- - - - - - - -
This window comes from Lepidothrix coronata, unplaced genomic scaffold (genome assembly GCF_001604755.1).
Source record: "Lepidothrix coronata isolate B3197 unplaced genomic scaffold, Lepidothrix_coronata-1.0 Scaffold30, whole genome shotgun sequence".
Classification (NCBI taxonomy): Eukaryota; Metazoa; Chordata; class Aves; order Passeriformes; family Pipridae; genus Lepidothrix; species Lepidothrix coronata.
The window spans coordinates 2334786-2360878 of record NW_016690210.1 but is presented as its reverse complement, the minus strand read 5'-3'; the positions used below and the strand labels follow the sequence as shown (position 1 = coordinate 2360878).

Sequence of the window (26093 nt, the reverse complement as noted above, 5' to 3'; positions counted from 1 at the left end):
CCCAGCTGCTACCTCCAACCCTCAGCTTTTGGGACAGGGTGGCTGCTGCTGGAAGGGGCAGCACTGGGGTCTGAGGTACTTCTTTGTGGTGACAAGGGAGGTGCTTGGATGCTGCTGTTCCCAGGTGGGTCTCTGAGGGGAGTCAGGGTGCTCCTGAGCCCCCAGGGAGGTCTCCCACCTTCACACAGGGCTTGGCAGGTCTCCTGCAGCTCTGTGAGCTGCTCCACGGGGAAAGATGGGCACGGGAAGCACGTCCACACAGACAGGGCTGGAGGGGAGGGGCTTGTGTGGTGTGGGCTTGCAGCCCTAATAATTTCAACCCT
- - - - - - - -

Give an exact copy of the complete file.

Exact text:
This window comes from Lepidothrix coronata, unplaced genomic scaffold (genome assembly GCF_001604755.1).
Source record: "Lepidothrix coronata isolate B3197 unplaced genomic scaffold, Lepidothrix_coronata-1.0 Scaffold30, whole genome shotgun sequence".
Classification (NCBI taxonomy): Eukaryota; Metazoa; Chordata; class Aves; order Passeriformes; family Pipridae; genus Lepidothrix; species Lepidothrix coronata.
The window spans coordinates 2334786-2360878 of record NW_016690210.1 but is presented as its reverse complement, the minus strand read 5'-3'; the positions used below and the strand labels follow the sequence as shown (position 1 = coordinate 2360878).

Sequence of the window (26093 nt, the reverse complement as noted above, 5' to 3'; positions counted from 1 at the left end):
CCCAGCTGCTACCTCCAACCCTCAGCTTTTGGGACAGGGTGGCTGCTGCTGGAAGGGGCAGCACTGGGGTCTGAGGTACTTCTTTGTGGTGACAAGGGAGGTGCTTGGATGCTGCTGTTCCCAGGTGGGTCTCTGAGGGGAGTCAGGGTGCTCCTGAGCCCCCAGGGAGGTCTCCCACCTTCACACAGGGCTTGGCAGGTCTCCTGCAGCTCTGTGAGCTGCTCCACGGGGAAAGATGGGCACGGGAAGCACGTCCACACAGACAGGGCTGGAGGGGAGGGGCTTGTGTGGTGTGGGCTTGCAGCCCTAATAATTTCAACCCT